“The bulkheads were falling down, it cost money to maintain the pier structures. We had to figure out how to pay.” She added that the Port Authority had planned to “load up the site with housing. It’s all about tradeoff and compromise.”
Alexandra Bowie, president of the Brooklyn Heights Association, said the BHA believes “housing is the best option to maintain the park. Additional eyes and ears in the park will make it safer and more welcoming.”
Park space ‘precious,’ infrastructure overwhelmed
Speakers opposing the development, however, took the position that housing should not take up precious space in a public park; that schools, streets and the park itself, at times, are already overcrowded; and that other major developments are in the works that will further overwhelm neighborhood infrastructure.
“It’s critical not to end the debate and conversation. A whole lot of people care about the park; a whole lot of people have valid concerns and ideas,” said state Sen. Daniel Squadron. “Luxury housing in this and other parks undermines the ability of public space to be truly public.”
Resistance to affordable housing in the park smacks of nimbyism, Deputy Mayor Alicia Glen, BBP Corporation’s board chair, told the Brooklyn Eagle on Tuesday.
“Look at the affordable housing crisis. People are being pushed out. It’s hard to believe people are so against including cops and teachers, the very people who are the backbone of the neighborhood.”
At Wednesday’s meeting, Squadron refuted the charge of nimbyism. “If any housing is built, it should be affordable,” he said. “But we never believed housing should be built in the park.”
Squadron said that a truly “comprehensive analysis” of environmental changes in the surrounding neighborhoods, including development proposed at the adjacent site of Long Island College Hospital (LICH) and overcrowding at P.S. 8, was needed.
Emotions in the packed meeting room occasionally ran high, with a bit of shouting from opponents of the towers. When Ms. Glen attempted to cut off Squadron when his three-minute comment period ended, someone on the sidelines shouted, “He’s on a roll, let him speak!”
City Councilmember Stephen Levin said that schools, the environment and finances had all changed in the ten years since the GPP was written.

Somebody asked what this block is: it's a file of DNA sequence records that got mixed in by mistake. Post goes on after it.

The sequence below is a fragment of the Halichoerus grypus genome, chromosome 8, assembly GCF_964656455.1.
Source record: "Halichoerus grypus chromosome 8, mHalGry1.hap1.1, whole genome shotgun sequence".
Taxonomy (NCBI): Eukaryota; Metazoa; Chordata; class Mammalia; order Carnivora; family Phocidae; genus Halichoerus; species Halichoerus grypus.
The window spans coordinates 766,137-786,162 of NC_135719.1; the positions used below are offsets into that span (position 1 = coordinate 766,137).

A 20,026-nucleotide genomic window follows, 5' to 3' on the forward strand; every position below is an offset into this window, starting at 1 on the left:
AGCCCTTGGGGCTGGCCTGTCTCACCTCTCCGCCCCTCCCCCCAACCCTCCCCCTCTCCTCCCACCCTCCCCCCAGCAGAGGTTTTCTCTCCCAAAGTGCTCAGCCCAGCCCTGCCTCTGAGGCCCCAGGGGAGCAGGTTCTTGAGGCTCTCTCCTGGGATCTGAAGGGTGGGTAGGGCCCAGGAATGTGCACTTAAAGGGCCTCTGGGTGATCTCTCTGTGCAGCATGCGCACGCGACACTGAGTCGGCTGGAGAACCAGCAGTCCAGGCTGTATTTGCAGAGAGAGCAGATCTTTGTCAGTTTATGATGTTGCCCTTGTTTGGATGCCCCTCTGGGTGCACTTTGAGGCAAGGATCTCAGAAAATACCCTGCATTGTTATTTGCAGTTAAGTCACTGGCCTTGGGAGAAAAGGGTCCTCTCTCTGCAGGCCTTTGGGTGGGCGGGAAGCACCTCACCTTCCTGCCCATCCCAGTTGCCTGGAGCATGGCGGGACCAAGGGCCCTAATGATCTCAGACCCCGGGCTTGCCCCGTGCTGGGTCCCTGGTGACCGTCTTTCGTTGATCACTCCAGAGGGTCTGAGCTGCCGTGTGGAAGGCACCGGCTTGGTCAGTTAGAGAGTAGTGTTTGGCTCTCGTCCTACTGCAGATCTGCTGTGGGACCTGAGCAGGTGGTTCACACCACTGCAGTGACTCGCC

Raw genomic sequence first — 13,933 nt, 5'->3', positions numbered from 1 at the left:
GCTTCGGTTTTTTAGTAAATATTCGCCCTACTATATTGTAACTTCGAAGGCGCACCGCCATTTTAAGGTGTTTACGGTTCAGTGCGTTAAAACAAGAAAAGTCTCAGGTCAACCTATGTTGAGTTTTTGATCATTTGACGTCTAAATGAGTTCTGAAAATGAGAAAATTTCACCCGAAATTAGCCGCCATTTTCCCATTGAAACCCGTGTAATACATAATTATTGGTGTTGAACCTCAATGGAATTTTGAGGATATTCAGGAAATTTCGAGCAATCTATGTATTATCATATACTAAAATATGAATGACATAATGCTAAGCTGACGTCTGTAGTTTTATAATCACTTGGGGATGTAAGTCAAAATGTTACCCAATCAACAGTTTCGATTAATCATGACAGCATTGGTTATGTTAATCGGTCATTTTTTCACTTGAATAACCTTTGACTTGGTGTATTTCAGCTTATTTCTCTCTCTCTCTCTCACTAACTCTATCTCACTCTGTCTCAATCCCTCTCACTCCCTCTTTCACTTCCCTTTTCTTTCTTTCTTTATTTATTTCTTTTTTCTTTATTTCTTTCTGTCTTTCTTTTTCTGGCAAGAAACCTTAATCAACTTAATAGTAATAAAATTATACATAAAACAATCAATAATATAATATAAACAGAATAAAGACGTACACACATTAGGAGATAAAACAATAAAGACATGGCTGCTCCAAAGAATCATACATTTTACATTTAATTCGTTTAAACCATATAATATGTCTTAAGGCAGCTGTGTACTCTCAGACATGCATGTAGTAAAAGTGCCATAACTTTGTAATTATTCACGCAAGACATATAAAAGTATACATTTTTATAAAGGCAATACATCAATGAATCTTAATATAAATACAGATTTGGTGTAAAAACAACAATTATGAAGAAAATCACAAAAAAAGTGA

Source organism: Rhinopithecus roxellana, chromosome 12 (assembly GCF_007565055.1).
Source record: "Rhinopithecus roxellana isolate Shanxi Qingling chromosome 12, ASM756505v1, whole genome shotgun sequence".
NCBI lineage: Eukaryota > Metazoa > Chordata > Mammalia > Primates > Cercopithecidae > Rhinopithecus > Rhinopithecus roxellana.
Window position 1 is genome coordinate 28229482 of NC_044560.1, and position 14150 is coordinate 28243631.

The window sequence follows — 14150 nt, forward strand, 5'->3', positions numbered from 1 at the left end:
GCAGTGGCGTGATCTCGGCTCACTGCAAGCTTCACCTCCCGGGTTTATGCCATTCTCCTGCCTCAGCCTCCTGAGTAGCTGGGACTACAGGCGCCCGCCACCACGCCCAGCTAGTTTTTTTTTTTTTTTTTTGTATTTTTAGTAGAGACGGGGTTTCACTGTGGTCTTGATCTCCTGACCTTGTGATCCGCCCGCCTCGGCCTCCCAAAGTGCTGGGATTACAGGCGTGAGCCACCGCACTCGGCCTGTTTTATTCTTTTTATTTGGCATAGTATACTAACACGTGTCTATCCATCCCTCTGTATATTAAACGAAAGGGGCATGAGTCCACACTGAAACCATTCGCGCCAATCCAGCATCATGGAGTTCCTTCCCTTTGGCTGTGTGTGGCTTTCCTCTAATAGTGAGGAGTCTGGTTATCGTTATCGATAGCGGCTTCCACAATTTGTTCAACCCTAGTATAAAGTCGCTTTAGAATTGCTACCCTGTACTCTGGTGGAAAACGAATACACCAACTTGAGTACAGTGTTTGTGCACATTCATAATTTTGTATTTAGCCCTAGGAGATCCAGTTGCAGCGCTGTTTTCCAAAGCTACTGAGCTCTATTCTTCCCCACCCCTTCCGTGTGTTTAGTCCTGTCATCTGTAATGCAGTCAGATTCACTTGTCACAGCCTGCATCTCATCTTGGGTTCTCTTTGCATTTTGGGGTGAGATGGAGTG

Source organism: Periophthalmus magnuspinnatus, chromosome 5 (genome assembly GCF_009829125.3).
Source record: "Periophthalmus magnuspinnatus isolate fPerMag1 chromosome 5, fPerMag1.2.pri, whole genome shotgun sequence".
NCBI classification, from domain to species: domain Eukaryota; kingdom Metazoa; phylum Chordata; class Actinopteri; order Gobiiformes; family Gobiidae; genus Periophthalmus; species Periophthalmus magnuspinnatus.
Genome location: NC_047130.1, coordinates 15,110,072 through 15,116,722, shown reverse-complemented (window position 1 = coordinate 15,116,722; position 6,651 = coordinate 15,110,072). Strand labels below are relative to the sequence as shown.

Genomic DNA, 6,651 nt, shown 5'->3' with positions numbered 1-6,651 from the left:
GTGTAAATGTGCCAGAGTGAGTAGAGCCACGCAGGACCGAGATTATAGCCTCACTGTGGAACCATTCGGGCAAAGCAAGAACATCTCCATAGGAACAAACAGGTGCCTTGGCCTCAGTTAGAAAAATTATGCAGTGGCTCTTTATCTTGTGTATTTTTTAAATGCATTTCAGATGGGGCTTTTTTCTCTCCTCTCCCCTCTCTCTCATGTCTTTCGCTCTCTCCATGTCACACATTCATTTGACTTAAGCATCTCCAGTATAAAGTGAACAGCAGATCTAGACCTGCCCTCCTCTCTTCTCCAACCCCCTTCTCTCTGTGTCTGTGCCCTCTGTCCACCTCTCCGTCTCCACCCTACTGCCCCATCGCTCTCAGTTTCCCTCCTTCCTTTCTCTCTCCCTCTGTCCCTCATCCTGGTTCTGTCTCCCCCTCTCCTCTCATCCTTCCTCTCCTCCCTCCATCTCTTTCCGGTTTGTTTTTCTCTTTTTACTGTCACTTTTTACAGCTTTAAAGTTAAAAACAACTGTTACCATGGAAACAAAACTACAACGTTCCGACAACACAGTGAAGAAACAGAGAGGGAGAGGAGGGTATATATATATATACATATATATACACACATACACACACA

The Pier 6 development falls into P.S. 8’s zone. “P.S. 8 already had to do away with their pre-K because of space constraints,” he said.
He pointed out that the day after Superstorm Sandy, two floors of 360 Furman St. (1 Brooklyn Bridge Park) were under water. “There was a fire there; there was significant impact.”
And the financial picture “continues to evolve,” he said. “We should only be raising the revenue we need, not just developing for development’s sake.”
Sandy Balboza, head of the Atlantic Avenue Betterment Association, said that reviewing the general plan 10 years later was “a reasonable request.”
When the plan was formulated, “The park was not open, and 360 Furman St. was vacant. Now the residents of 1 Brooklyn Bridge Park have expressed concerns, and now the plan has 30 percent affordable housing. This was not in the original plan.”
She added, “In the original community plan, there was no housing. This was thrown in in 2004.”
David Ramsey, a painter affiliated with Build Up NYC, a coalition of building trades workers, said the board shouldn’t be relying on an outdated environmental impact study in light of environmental change. “Flood zones have been modified since Sandy, and the Pier 6 footprint lies within an area that was under 20 feet of water during the storm.”
Earlier on Wednesday, the park released details of 14 different design proposals submitted by developers. The proposals were submitted in response to an RFP issued in May.
Some attendees expressed frustration with the process, saying that the public was being overridden by commercial interests. “It seems only wealthy developers influence the board,” said Maria Espinal, a construction worker who called for a new EIS.
Another speaker told the board, “This is killing the golden goose, friends.”
A lawsuit has, for now, prevented the board from giving its final approval to a developer. Lori Schomp, a petitioner in the legal action along with fellow Willowtown resident Joseph Merz, said that Brooklyn had less park land than other boroughs. “We need all the park space we can keep,” she said. “Parks need a lot of advocacy.